A few weeks ago, both Netflix and Hulu dropped documentaries about the disastrous 2017 Fyre Festival.. Advertised as a “luxury music festival” targeted at millenials, Fyre Festival was the brainchild of entrepreneur Billy McFarland and rapper Ja Rule. However, after spending between $500 to upwards of $10,000 on tickets and accommodation packages, attendees arrived at the island of Grand Exuma in the Bahamas and found a beach full of leftover hurricane relief tents instead of the promised luxury getaway. None of the music acts showed up, and instead of gourmet catering they were served cheese sandwiches. Enraged festival-goers started airing their grievances on social media, and the story quickly went viral. . Festival creator Billy McFarland is now serving a six-year prison sentence for wire fraud.
Last month, a little over a year and a half after the debacle, streaming platforms Hulu and Netflix both released documentaries breaking down what happened—“Fyre Fraud” and “Fyre: The Greatest Party That Never Happened,” respectively. While both documentaries focus on the fraudulent mess of a festival, there are notable differences between the two. The Hulu documentary includes an interview that they conducted with Billy McFarland. He is able to share his side of the story, whether true or not. The Hulu documentary also focuses on the bigger picture of this festival. The Hulu documentary analyzes the social media phenomenon that it caused and . As a TV Guide review notes, the Hulu documentary “ironically pokes fun” at both the creators and attendees of the festival when showing actual footage of the chaos that was created by Billy McFarland and his team. For example, there was footage of the attendees stealing the belongings of others and destroying their tents. The Netflix documentary, on the other hand, focuses on crafting a blow-by-blow account of the creation, production and disastrous execution of the festival. It is also quite funny. It features the man who has become quite a meme-the man who was about to engage in a sexual act in order to get water provided for the festival. The Washington Post writes about the Netflix documentary “‘Fyre’ focuses quite a bit on the how, particularly regarding how Fyre Festival reached its catastrophic end. It documents the nitty-gritty of how the festival fell apart, ranging from the basics (McFarland’s pilot friend Keith says in an interview that Fyre team members focused more on influencers and festival promotion than making sure there would be working plumbing on the island) to the bigger-picture stuff (McFarland commits wire fraud to make fast money)”.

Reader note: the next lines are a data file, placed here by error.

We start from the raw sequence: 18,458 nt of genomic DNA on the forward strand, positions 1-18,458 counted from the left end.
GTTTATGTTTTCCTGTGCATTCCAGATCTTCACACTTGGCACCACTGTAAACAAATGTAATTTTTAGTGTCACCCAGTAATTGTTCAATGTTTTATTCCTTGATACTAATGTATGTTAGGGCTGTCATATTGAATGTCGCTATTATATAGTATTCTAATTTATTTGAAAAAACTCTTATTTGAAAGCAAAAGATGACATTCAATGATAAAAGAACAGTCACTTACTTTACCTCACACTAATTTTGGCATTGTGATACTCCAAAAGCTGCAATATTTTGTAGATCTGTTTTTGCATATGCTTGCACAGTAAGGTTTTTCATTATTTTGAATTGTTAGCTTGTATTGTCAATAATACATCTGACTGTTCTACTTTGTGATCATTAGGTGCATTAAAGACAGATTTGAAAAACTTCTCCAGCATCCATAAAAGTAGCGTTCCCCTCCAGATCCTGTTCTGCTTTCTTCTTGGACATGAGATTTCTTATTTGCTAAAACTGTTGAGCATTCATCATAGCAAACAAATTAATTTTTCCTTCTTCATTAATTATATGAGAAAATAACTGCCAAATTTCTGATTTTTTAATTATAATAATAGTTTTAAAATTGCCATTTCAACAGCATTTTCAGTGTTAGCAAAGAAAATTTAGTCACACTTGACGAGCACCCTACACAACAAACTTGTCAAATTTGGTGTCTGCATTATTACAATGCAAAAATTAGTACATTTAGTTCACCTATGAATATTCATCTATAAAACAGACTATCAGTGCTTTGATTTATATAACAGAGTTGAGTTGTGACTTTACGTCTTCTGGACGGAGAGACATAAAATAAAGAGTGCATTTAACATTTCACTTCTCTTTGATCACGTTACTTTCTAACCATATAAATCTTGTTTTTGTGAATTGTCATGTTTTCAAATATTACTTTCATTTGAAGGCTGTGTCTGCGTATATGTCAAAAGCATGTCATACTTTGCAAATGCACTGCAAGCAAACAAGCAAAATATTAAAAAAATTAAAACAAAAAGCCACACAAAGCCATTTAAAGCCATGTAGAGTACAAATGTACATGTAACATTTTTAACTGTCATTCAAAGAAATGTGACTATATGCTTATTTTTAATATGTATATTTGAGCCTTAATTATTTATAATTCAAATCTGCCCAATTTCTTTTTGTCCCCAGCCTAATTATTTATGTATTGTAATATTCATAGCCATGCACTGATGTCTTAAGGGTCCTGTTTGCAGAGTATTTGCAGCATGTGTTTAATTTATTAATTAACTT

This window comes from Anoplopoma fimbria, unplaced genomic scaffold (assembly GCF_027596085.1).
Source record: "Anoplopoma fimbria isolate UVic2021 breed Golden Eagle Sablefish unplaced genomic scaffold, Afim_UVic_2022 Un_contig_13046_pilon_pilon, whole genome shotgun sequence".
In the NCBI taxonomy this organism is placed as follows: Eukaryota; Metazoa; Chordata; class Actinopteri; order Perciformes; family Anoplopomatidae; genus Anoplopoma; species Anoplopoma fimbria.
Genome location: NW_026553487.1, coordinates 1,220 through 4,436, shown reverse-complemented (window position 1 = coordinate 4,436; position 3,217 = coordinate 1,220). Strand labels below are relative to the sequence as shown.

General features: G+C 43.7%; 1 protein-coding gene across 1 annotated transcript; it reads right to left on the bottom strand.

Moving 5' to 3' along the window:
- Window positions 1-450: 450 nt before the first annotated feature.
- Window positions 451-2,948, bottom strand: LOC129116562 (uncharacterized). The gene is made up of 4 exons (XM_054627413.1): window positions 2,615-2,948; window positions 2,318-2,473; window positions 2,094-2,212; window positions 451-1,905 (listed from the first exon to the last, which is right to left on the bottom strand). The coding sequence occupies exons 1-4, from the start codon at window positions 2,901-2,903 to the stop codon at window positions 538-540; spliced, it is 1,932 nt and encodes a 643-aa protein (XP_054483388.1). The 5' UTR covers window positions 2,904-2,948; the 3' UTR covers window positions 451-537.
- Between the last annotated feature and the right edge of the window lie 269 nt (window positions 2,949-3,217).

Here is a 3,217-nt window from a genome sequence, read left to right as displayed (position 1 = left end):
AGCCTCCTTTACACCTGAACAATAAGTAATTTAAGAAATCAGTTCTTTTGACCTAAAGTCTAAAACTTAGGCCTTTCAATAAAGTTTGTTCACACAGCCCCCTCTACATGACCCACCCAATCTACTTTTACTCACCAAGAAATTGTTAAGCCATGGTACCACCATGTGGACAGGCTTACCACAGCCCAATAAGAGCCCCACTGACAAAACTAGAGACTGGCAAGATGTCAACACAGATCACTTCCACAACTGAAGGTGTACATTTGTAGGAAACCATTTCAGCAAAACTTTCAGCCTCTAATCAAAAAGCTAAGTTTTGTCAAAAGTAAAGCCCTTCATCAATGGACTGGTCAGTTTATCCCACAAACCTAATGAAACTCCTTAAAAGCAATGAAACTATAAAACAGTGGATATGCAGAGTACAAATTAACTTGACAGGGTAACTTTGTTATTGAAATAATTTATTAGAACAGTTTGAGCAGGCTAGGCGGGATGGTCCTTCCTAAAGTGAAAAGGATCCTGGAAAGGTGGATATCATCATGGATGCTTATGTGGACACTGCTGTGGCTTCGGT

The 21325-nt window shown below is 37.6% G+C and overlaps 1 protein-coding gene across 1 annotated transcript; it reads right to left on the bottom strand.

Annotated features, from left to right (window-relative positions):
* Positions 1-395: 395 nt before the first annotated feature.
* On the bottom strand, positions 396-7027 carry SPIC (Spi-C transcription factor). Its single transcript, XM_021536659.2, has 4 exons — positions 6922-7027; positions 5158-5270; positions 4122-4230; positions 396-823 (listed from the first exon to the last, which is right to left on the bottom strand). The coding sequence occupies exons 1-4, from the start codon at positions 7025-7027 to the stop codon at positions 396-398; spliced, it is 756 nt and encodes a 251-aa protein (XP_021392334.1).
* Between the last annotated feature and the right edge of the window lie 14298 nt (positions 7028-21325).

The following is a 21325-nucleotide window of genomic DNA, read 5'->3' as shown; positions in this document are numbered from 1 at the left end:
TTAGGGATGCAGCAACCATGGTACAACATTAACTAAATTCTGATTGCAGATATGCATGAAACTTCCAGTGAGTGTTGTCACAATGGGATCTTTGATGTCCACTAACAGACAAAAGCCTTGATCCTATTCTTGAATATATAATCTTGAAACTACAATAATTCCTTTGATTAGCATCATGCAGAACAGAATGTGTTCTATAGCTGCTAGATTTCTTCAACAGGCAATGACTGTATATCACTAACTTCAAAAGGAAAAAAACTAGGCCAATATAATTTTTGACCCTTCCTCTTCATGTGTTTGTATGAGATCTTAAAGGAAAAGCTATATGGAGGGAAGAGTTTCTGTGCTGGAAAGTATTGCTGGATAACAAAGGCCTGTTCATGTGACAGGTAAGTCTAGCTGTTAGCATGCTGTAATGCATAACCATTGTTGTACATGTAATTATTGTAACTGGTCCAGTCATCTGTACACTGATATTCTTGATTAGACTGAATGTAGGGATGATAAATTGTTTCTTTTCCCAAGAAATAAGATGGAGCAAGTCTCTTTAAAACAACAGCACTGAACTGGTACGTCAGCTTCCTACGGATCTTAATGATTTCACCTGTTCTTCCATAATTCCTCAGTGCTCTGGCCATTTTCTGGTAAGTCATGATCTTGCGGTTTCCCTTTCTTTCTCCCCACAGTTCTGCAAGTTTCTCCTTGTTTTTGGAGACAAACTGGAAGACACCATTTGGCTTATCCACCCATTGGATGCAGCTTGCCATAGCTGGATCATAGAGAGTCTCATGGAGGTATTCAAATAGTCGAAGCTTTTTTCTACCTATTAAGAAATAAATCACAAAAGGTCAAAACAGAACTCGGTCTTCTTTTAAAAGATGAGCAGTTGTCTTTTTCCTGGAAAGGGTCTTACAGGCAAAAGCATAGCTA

Both of these documentaries are entertaining, yet also sad. We see footage of people our age scammed out of thousands of dollars, resorting to fighting over tents and stealing from other attendees in a real-life melodrama that played out in real time over social media with the whole world watching. We hear the heartbreaking testimonies of those who worked on the festival, including the residents of Grand Exuma who worked day and night putting together the festival without pay and proper treatment. But still, Fyre Fest was over a year and a half ago now, which begs the question—why do we care about the mess that was Fyre Festival?
One of the biggest reasons that we care is because, as difficult as it may be to admit, there is a type of satisfaction that is aroused from watching those with more economic privilege who are able to spend hundreds of thousands of dollars on a single weekend face disappointment that those of us who cannot afford opportunities like attending Fyre Festival face daily. It appears as if they are being humbled or brought to the same level as a person of lower socioeconomic status. It allows us to learn from what we saw and work to prevent it from happening again in the future.While that is not saying that we find joy in the misfortune of others, there is a satisfaction in knowing that those of us who saved our money benefitted more than those who spent it. And then there’s the somewhat perverse impulse that leads to rubbernecking to see a car accident. We know what we are going to see is sad and destructive, yet we can’t look away.